Living in exile: Exploring the Inner world of Tibetan Refugees

I look at myself in a full length mirror, not once but twice and I see a void… Nothing, not a thing. Am I really invisible? Exiledom is a process of being made less a person than a non-person.

-Gullerino Crabera Infante (a Tibetan refugee)

My intrigue and admiration for Tibetan people started with my interaction with a few of them at a sweater bazar. From then on, any news concerning the refugees from Tibet or Indian confrontations with China or His Holiness Dalai Lama’s peace plans has always caught my attention, almost instinctively.

Tibetan Exiles, India

I read and followed many websites and books on the issue but the work that caught my attention the most is by Ms/ Mrs (I’m not sure) Honey Oberoi Vahali. She is an Associate Professor at Department of Psychology, Delhi University. She has compiled and analyzed stories that date back to at least 3-5 decades ago when the very lovely people of Tibet had to flee from their homes, leaving their hearts behind.

Her book LIVES IN EXILE: Exploring the Inner world of Tibetan Refugees, is a heart wrenching collection of real stories of people who have faced severe inhumanities and troubles and who, despite all the wrath didn’t succumb to death. Instead, they gathered courage and fought for their rights. One cannot ignore noticing that they are still fighting for their cause but peacefully and this makes their fight special.

It amazes me how, after the extreme level of difficulties, torture and inhuman behaviour, these people had to face; they still chose the path of non-violence and peace.

Buddhism is a very strong religion, I must say. It teaches you to forgive and be at peace with your body and soul, because unless that happens; you will never be able to forgive your own tormentors.

While reading the book, I came across stories of men and women:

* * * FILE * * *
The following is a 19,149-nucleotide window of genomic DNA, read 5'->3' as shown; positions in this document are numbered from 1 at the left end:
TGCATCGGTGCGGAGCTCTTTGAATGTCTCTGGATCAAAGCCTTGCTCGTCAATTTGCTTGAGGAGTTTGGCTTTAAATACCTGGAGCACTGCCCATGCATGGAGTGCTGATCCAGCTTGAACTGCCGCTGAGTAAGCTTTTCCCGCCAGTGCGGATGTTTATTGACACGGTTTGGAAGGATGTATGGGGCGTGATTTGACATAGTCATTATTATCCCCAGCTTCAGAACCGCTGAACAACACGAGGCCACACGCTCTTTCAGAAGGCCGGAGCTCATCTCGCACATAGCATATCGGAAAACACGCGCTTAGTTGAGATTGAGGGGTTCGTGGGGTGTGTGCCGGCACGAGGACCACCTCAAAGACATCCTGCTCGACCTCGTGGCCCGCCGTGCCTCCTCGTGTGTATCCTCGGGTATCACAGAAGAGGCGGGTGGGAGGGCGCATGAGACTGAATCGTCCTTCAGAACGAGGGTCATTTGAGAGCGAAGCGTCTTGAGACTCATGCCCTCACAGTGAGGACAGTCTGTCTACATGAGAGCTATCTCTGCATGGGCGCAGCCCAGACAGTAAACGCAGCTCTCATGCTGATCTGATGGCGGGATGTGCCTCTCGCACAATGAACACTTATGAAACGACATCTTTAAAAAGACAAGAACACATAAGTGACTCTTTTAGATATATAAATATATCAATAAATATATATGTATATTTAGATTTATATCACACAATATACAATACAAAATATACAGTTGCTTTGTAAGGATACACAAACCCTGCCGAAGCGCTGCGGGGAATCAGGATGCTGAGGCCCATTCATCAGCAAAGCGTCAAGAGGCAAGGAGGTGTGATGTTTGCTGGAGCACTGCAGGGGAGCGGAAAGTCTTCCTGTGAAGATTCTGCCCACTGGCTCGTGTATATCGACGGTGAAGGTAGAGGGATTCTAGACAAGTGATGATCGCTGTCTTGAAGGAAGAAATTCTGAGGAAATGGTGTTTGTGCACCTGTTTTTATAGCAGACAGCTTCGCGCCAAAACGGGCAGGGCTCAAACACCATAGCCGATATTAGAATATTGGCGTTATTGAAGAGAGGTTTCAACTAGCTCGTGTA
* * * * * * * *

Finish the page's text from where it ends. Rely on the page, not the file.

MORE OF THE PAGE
Women were raped repeatedly and not allowed to have a bath or change clothes for 11 years! (How long is that? Ever wondered?) Every month when they had menstrual bleeding, they let their blood flow to the ground and kept wearing the same clothes, didn’t wash and kept living in filth and dirt. And men were paraded naked and were given electric shocks.

But the unity of Tibetan people didn’t give way. These people were fighting for a bigger cause, for freedom from exile, for freedom of life.

When His Holiness sought refuge in India, many Tibetans followed. The Indian government allotted them places in Manali, Dharamsala and Mcleodganj and they started re-building their lives here.

But when life is harsh and struggle-some, God is bound to take more merciless decisions. Initially, people were kind and helpful but with time, the sense of having helped for much longer than expected, peeped in. Troubles started brewing in the lush green and peaceful valley of Himachal and Tibetans nostalgically started having a feeling of being uprooted once again.

Prayer Wheel

When you live in a place for more than 4 decades, when you see your children growing and getting married there, you make it your home, another home. The Tibetans still struggle for food, to keep hunger at bay, to educate their children but for them, life is here.

While the old Tibetans, who have faced cruelties first-hand, still struggle with the inner turmoil, they say the younger generations have become materialistic. They are more interested in mobiles, bikes and brands and less interested in knowing about the struggles of their forefathers.

Although many young and active volunteers like Tenzin Tsundae, and people from TYC (Tibetan Youth Congress) have come up with foundations and charities which work extensively for the cause of freedom from exile, the more common ones still look detached.